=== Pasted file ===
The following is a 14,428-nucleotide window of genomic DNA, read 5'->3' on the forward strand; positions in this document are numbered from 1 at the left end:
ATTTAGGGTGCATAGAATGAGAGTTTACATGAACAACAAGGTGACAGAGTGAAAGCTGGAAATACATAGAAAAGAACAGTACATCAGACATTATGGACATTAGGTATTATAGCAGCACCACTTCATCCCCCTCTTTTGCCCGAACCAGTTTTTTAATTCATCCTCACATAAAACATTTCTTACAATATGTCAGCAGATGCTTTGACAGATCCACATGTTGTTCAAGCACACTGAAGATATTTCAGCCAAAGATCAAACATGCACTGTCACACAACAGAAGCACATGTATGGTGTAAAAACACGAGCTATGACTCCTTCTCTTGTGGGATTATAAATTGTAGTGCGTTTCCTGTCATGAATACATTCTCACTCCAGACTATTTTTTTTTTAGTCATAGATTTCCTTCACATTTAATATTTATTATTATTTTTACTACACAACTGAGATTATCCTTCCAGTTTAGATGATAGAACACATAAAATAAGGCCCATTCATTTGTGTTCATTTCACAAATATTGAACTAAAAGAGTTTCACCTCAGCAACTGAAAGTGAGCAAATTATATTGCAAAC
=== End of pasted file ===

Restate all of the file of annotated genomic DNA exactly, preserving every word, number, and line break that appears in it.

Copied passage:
The following is a 14,428-nucleotide window of genomic DNA, read 5'->3' on the forward strand; positions in this document are numbered from 1 at the left end:
ATTTAGGGTGCATAGAATGAGAGTTTACATGAACAACAAGGTGACAGAGTGAAAGCTGGAAATACATAGAAAAGAACAGTACATCAGACATTATGGACATTAGGTATTATAGCAGCACCACTTCATCCCCCTCTTTTGCCCGAACCAGTTTTTTAATTCATCCTCACATAAAACATTTCTTACAATATGTCAGCAGATGCTTTGACAGATCCACATGTTGTTCAAGCACACTGAAGATATTTCAGCCAAAGATCAAACATGCACTGTCACACAACAGAAGCACATGTATGGTGTAAAAACACGAGCTATGACTCCTTCTCTTGTGGGATTATAAATTGTAGTGCGTTTCCTGTCATGAATACATTCTCACTCCAGACTATTTTTTTTTTAGTCATAGATTTCCTTCACATTTAATATTTATTATTATTTTTACTACACAACTGAGATTATCCTTCCAGTTTAGATGATAGAACACATAAAATAAGGCCCATTCATTTGTGTTCATTTCACAAATATTGAACTAAAAGAGTTTCACCTCAGCAACTGAAAGTGAGCAAATTATATTGCAAAC